Federal Issues Update
March 1, 2018
After a short recess, Congress returned to the nation’s capital this week, although both chambers faced a light legislative agenda. The House shortened its schedule to just two days following the death of Reverend Billy Graham, whose body was laid in honor in the Capitol Rotunda on Wednesday and Thursday. Graham is the first religious leader and only the fourth private civilian – joining civil rights pioneer Rosa Parks and two Capitol Police officers killed while on duty – to have received this honor.
Across Capitol Hill, Senate leaders struggled to figure out a path forward on gun control legislation in the wake of yet another mass shooting last month at a Florida high school. In a bipartisan meeting with lawmakers this week, President Trump embraced comprehensive gun safety reforms, including enhanced background checks, closing the gun show loophole, and increasing the minimum age for firearms purchases. Looking ahead, it remains unclear if congressional Republicans and Democrats will be able to forge any type of legislative compromise on what has historically been a highly controversial and often partisan issue.
In other news, the Supreme Court on February 26 declined to take up a key case related to the Deferred Action for Childhood Arrivals (DACA) program. In an unusual move, the Trump administration urged the Supreme Court to expedite consideration of a federal district judge ruling on DACA, but the justices for the high court agreed that the case should continue to work its way through the standard appeals process. The Trump administration had previously set a deadline of March 5 to end DACA for current recipients, but the lower courts have issued a nationwide injunction against terminating the program.
If Congress is unable to agree on a permanent DACA solution in the coming weeks, a short-term extension of the program could potentially be included in an omnibus spending measure that must be approved by March 23. The recent action by the Supreme Court, however, could temporarily remove the impetus for such action.
In addition to DACA, the upcoming budget bill could become a vehicle for a number of other high profile policy issues, including a long-overdue extension of the Secure Rural Schools (SRS) program and a short-term extension of the Federal Aviation Administration (FAA). While congressional appropriators are generally wary of adding such policy riders to spending legislation, there is increasing pressure on Congress to address these and other issues.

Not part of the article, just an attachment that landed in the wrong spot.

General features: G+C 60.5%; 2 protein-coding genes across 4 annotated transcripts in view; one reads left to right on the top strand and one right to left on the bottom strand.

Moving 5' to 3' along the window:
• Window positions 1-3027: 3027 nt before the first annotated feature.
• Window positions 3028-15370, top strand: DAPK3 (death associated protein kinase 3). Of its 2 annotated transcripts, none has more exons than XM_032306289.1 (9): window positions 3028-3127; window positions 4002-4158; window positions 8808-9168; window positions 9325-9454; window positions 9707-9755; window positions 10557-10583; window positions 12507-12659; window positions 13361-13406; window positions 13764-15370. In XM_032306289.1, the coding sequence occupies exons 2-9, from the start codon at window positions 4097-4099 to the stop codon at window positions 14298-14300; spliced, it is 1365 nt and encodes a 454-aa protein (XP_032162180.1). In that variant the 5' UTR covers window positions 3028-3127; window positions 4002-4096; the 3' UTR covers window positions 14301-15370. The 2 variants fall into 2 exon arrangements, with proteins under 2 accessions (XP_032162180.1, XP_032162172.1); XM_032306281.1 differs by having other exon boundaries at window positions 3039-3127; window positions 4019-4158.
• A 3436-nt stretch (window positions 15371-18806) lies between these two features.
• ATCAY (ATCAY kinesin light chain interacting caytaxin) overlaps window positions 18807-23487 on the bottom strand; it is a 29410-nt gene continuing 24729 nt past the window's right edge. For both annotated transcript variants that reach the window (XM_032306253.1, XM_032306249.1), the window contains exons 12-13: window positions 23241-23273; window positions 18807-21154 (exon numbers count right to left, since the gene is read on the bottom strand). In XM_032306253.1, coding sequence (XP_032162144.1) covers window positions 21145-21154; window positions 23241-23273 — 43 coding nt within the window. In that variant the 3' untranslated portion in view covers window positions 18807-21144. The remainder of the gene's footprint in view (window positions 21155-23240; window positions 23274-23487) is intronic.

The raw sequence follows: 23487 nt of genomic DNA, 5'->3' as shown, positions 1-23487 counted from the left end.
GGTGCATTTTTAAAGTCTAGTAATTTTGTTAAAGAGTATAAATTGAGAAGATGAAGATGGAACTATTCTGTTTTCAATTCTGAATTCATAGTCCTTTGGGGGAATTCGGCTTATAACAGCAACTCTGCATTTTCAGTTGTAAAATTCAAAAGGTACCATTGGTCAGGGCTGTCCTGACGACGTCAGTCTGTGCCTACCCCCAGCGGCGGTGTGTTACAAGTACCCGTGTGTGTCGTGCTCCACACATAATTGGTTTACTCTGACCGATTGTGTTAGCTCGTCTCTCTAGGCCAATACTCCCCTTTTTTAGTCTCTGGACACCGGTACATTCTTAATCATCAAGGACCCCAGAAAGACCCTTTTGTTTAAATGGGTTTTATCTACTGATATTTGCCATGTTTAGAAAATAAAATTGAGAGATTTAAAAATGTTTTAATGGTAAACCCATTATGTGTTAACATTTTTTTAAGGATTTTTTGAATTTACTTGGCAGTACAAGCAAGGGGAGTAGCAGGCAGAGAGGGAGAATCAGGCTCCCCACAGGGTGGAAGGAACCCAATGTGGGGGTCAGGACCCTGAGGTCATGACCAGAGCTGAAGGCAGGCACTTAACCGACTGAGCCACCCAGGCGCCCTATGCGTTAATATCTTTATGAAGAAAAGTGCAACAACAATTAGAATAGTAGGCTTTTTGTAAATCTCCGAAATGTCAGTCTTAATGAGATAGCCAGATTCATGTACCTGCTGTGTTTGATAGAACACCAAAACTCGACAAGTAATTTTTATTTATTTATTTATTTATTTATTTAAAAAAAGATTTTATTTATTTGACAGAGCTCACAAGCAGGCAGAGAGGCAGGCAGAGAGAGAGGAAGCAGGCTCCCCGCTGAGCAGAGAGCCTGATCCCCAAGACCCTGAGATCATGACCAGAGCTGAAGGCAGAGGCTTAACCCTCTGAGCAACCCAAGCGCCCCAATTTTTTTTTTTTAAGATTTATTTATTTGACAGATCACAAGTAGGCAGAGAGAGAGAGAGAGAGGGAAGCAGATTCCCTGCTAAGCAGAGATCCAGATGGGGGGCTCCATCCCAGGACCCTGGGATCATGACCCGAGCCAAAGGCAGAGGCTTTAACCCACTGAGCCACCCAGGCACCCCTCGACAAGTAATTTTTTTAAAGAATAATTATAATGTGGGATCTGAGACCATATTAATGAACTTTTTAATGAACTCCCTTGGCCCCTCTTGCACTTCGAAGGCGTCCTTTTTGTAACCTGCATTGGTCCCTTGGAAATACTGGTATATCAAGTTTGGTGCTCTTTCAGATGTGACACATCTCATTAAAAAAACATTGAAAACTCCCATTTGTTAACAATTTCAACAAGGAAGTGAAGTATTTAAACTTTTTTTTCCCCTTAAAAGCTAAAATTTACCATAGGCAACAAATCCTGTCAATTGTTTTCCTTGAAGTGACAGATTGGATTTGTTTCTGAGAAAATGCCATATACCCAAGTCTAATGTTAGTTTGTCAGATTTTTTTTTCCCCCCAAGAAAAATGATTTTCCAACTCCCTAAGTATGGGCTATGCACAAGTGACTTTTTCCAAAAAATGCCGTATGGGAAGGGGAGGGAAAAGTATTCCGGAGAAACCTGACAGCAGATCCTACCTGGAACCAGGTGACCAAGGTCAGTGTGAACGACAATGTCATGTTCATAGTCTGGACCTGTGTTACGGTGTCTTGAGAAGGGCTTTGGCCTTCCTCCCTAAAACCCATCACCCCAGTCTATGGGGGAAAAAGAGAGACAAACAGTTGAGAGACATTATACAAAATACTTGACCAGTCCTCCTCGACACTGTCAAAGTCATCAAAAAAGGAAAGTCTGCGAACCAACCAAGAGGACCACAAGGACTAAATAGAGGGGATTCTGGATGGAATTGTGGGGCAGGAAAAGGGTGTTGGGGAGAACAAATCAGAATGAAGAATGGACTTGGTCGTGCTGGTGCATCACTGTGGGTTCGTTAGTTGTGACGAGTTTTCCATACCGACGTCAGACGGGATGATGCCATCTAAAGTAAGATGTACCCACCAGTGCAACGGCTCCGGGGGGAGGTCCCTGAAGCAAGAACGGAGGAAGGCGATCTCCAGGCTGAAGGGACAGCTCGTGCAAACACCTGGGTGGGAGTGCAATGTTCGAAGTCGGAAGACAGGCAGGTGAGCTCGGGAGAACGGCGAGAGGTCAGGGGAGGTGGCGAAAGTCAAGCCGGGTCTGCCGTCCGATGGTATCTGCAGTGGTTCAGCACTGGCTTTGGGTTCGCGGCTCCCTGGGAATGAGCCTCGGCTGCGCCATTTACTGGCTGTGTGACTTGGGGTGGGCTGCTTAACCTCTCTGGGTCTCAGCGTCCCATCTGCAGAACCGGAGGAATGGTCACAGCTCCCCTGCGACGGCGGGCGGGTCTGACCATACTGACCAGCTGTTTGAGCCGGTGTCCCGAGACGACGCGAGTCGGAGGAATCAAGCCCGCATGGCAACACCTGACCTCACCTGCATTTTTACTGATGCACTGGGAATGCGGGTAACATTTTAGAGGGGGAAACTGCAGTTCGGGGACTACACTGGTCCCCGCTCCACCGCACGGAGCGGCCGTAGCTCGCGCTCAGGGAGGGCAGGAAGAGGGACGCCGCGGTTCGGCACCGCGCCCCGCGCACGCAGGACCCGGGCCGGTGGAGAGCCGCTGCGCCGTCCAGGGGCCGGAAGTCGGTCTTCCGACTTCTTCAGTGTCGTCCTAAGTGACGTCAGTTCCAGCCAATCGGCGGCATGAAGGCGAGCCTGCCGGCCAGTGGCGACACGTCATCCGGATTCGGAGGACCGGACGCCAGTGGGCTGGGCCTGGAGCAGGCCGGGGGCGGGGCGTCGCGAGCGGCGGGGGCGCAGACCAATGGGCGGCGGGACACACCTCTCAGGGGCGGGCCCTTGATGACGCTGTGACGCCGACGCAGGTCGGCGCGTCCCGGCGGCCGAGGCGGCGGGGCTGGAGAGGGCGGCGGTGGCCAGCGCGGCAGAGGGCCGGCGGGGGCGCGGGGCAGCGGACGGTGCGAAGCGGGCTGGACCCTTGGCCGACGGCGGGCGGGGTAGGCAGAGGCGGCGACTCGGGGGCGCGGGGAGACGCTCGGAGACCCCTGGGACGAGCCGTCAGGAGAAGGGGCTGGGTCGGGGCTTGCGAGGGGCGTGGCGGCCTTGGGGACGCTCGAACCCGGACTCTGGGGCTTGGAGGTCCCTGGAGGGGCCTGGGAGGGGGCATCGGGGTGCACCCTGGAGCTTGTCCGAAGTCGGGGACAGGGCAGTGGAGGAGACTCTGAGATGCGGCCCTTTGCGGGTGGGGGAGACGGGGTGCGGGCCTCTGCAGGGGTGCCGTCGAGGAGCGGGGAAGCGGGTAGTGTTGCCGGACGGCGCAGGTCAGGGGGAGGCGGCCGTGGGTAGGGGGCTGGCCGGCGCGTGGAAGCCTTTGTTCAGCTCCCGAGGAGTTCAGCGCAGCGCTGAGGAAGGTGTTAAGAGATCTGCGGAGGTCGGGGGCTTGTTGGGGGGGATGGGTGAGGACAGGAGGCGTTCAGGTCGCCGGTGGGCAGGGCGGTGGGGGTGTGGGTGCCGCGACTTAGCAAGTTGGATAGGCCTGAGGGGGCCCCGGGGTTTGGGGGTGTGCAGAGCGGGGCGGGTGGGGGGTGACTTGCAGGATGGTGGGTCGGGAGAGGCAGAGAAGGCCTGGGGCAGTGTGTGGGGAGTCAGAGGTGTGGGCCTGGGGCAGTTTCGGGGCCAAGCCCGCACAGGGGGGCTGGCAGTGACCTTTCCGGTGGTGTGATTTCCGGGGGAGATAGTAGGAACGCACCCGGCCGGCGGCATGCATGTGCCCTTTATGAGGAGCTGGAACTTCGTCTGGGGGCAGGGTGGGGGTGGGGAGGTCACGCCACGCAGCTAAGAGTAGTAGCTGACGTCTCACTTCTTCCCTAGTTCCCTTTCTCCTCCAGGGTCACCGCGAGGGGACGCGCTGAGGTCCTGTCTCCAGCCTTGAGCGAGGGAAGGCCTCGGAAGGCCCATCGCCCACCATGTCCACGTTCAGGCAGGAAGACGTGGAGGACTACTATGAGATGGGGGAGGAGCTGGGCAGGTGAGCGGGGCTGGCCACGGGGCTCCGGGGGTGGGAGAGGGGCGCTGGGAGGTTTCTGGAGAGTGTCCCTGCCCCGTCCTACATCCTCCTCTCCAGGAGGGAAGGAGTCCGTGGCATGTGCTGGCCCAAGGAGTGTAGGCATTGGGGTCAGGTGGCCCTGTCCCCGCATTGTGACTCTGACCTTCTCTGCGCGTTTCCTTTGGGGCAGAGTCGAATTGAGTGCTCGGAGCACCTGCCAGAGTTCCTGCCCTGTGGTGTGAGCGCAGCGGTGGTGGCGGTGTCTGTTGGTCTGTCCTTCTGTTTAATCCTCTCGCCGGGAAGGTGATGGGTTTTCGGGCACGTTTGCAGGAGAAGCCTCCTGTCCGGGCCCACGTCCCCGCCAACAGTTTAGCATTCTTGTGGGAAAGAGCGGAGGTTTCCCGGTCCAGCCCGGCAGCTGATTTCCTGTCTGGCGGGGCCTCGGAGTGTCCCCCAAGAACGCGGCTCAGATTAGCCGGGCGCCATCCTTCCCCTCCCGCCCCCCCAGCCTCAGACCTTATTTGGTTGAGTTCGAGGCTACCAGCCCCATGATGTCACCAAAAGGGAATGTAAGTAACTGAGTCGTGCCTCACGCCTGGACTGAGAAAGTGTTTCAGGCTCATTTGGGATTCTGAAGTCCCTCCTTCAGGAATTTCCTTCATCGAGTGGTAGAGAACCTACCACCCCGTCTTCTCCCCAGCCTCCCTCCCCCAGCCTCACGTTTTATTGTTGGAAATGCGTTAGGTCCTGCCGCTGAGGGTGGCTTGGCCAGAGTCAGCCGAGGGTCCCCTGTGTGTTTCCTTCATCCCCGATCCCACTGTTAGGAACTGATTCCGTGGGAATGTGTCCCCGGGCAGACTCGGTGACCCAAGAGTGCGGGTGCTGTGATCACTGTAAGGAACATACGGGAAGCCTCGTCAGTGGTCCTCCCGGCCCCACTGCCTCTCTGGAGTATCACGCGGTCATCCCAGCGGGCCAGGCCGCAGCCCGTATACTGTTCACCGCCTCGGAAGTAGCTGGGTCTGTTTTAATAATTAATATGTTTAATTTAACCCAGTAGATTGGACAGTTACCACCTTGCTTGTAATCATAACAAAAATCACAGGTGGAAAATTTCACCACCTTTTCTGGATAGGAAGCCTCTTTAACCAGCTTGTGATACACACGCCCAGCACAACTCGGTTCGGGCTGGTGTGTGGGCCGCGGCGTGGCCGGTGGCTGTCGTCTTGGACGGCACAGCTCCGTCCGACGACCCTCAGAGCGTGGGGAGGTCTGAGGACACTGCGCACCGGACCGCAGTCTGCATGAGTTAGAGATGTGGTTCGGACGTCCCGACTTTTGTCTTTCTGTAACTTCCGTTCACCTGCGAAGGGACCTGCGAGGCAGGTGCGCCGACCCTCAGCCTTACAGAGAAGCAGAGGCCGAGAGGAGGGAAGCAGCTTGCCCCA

Of particular interest to California’s counties, Congressmen Dana Rohrabacher (R-CA) and Earl Blumenauer (D-OR) have continued to push for the inclusion of an amendment that expressly prohibits the Department of Justice from using federal resources to prosecute individuals or businesses that are acting in compliance with state medical marijuana laws. While the Rohrabacher-Blumenauer language has been included in previous spending bills dating back to fiscal year 2015, House leaders blocked a vote on the amendment during early negotiations on the fiscal year 2018 spending bill. In addition, Representatives Tom McClintock (R-CA) and Jared Polis (D-CO) are urging House leaders to include language that would go even further and prevent DOJ from using federal resources to prosecute individuals or businesses in states that have legalized cannabis in any form.
On Thursday, March 1, the Senate Environment and Public Works (EPW) Committee held a hearing entitled “The Administration’s Framework for Rebuilding Infrastructure in America.” Testifying before the panel was Elaine Chao, the secretary of the Department of Transportation, and R.D. James, the assistant secretary of the Army for Civil Works.
Secretary Chao and Assistant Secretary James discussed various elements of the administration’s infrastructure plan that fall under the purview of their agencies, namely surface transportation initiatives and water projects, respectively. In addition, both officials highlighted the president’s “One Federal Decision” initiative, which is designed to help speed the delivery of new infrastructure while at the same time reducing costs. Specifically, the process is designed to more effectively handle the permitting of complicated, multi-agency projects in order to meet President Trump’s new two-year timeline for completing environmental reviews.
As expected, the question of how to finance the administration’s infrastructure plan received a great deal of attention during Thursday’s hearing. All told, the White House has proposed $200 billion in direct federal spending in order to leverage as much as $1.3 trillion in state, local and private investment. Incidentally, the source of federal investment for the package would be derived from cuts to several existing transportation programs.
For his part, Senator Tom Carper (D-DE), the ranking member of the EPW Committee, noted during the hearing that President Trump recently expressed support for a 25-cent fuel tax increase as a possible means of financing the infrastructure plan. Carper believes that a bump in the gas tax could pave the way for a bipartisan deal on infrastructure. Conversely, the chairman of the EPW panel, Senator John Barrasso (R-WY), has said that raising the gas tax is a non-starter for him.
Additional hearings on the Trump administration’s infrastructure proposal are expected to occur in the weeks ahead.